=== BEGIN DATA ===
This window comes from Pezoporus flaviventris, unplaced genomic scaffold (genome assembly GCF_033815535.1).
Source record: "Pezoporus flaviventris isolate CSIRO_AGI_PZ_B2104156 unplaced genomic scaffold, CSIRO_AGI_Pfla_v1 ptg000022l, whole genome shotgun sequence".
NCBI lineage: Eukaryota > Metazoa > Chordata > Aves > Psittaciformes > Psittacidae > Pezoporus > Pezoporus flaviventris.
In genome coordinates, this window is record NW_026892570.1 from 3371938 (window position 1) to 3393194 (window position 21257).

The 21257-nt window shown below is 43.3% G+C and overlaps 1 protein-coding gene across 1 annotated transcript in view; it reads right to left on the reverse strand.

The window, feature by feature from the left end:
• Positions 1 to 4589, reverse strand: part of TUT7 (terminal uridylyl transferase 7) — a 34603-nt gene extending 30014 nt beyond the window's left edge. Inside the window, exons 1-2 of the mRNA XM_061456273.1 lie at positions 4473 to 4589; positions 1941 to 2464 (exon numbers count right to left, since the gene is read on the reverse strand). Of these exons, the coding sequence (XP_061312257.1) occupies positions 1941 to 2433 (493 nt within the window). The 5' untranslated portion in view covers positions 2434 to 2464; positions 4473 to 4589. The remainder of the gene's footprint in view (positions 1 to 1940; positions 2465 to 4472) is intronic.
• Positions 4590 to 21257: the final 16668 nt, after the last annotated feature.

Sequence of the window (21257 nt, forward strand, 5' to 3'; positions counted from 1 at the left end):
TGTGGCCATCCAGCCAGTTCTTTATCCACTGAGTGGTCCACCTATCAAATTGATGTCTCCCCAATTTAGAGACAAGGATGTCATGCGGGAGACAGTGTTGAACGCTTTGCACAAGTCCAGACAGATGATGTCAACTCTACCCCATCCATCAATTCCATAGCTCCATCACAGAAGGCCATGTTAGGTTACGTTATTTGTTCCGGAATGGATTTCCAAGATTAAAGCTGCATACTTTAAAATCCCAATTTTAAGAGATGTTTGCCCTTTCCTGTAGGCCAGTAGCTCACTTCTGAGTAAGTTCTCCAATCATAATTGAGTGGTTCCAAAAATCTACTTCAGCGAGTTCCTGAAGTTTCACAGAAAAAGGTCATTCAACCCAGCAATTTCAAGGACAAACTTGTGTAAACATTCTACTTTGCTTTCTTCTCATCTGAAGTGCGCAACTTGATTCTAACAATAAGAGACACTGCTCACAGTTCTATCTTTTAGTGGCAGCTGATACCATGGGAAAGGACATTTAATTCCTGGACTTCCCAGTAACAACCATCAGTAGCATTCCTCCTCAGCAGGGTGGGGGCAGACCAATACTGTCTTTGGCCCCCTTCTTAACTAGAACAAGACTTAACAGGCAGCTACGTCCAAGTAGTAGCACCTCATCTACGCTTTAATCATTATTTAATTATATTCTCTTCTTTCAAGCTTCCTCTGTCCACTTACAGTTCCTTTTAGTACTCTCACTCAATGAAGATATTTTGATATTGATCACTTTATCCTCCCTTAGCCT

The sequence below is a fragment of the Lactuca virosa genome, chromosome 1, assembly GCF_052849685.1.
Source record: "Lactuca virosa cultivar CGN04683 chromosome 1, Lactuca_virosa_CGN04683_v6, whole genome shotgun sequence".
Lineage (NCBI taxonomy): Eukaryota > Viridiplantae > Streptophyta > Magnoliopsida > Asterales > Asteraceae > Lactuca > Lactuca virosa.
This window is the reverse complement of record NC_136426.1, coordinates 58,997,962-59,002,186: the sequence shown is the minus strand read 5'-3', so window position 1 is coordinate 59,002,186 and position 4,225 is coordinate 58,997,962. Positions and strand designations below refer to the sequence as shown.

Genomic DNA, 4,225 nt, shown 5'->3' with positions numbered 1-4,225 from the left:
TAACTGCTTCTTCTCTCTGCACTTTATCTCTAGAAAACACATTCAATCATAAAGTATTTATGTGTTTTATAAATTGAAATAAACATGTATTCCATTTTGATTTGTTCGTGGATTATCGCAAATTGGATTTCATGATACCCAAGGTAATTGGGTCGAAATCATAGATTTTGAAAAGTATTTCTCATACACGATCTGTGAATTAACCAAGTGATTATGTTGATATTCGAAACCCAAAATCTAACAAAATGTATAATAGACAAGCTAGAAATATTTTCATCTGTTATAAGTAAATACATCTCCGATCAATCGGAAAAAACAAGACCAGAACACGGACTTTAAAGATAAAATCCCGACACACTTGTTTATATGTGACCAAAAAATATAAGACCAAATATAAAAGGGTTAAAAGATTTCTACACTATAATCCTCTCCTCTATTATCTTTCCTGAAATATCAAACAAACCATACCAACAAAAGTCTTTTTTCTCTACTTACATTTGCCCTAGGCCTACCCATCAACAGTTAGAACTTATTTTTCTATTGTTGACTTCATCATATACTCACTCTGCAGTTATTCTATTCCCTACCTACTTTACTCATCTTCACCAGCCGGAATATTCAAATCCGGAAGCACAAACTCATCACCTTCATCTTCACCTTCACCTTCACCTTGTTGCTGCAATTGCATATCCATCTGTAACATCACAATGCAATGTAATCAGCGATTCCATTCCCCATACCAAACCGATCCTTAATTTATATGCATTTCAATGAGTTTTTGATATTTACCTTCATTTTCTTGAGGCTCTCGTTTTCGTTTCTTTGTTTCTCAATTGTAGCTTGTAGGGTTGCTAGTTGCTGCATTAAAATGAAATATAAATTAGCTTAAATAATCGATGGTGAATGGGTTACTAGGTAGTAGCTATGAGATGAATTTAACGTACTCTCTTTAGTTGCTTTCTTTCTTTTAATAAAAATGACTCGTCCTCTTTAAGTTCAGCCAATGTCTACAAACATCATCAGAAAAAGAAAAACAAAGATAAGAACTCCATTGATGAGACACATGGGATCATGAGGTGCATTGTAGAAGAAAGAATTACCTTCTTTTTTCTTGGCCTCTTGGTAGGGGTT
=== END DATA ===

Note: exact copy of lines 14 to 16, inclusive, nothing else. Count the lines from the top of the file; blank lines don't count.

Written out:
This window is the reverse complement of record NC_136426.1, coordinates 58,997,962-59,002,186: the sequence shown is the minus strand read 5'-3', so window position 1 is coordinate 59,002,186 and position 4,225 is coordinate 58,997,962. Positions and strand designations below refer to the sequence as shown.

Genomic DNA, 4,225 nt, shown 5'->3' with positions numbered 1-4,225 from the left:
TAACTGCTTCTTCTCTCTGCACTTTATCTCTAGAAAACACATTCAATCATAAAGTATTTATGTGTTTTATAAATTGAAATAAACATGTATTCCATTTTGATTTGTTCGTGGATTATCGCAAATTGGATTTCATGATACCCAAGGTAATTGGGTCGAAATCATAGATTTTGAAAAGTATTTCTCATACACGATCTGTGAATTAACCAAGTGATTATGTTGATATTCGAAACCCAAAATCTAACAAAATGTATAATAGACAAGCTAGAAATATTTTCATCTGTTATAAGTAAATACATCTCCGATCAATCGGAAAAAACAAGACCAGAACACGGACTTTAAAGATAAAATCCCGACACACTTGTTTATATGTGACCAAAAAATATAAGACCAAATATAAAAGGGTTAAAAGATTTCTACACTATAATCCTCTCCTCTATTATCTTTCCTGAAATATCAAACAAACCATACCAACAAAAGTCTTTTTTCTCTACTTACATTTGCCCTAGGCCTACCCATCAACAGTTAGAACTTATTTTTCTATTGTTGACTTCATCATATACTCACTCTGCAGTTATTCTATTCCCTACCTACTTTACTCATCTTCACCAGCCGGAATATTCAAATCCGGAAGCACAAACTCATCACCTTCATCTTCACCTTCACCTTCACCTTGTTGCTGCAATTGCATATCCATCTGTAACATCACAATGCAATGTAATCAGCGATTCCATTCCCCATACCAAACCGATCCTTAATTTATATGCATTTCAATGAGTTTTTGATATTTACCTTCATTTTCTTGAGGCTCTCGTTTTCGTTTCTTTGTTTCTCAATTGTAGCTTGTAGGGTTGCTAGTTGCTGCATTAAAATGAAATATAAATTAGCTTAAATAATCGATGGTGAATGGGTTACTAGGTAGTAGCTATGAGATGAATTTAACGTACTCTCTTTAGTTGCTTTCTTTCTTTTAATAAAAATGACTCGTCCTCTTTAAGTTCAGCCAATGTCTACAAACATCATCAGAAAAAGAAAAACAAAGATAAGAACTCCATTGATGAGACACATGGGATCATGAGGTGCATTGTAGAAGAAAGAATTACCTTCTTTTTTCTTGGCCTCTTGGTAGGGGTT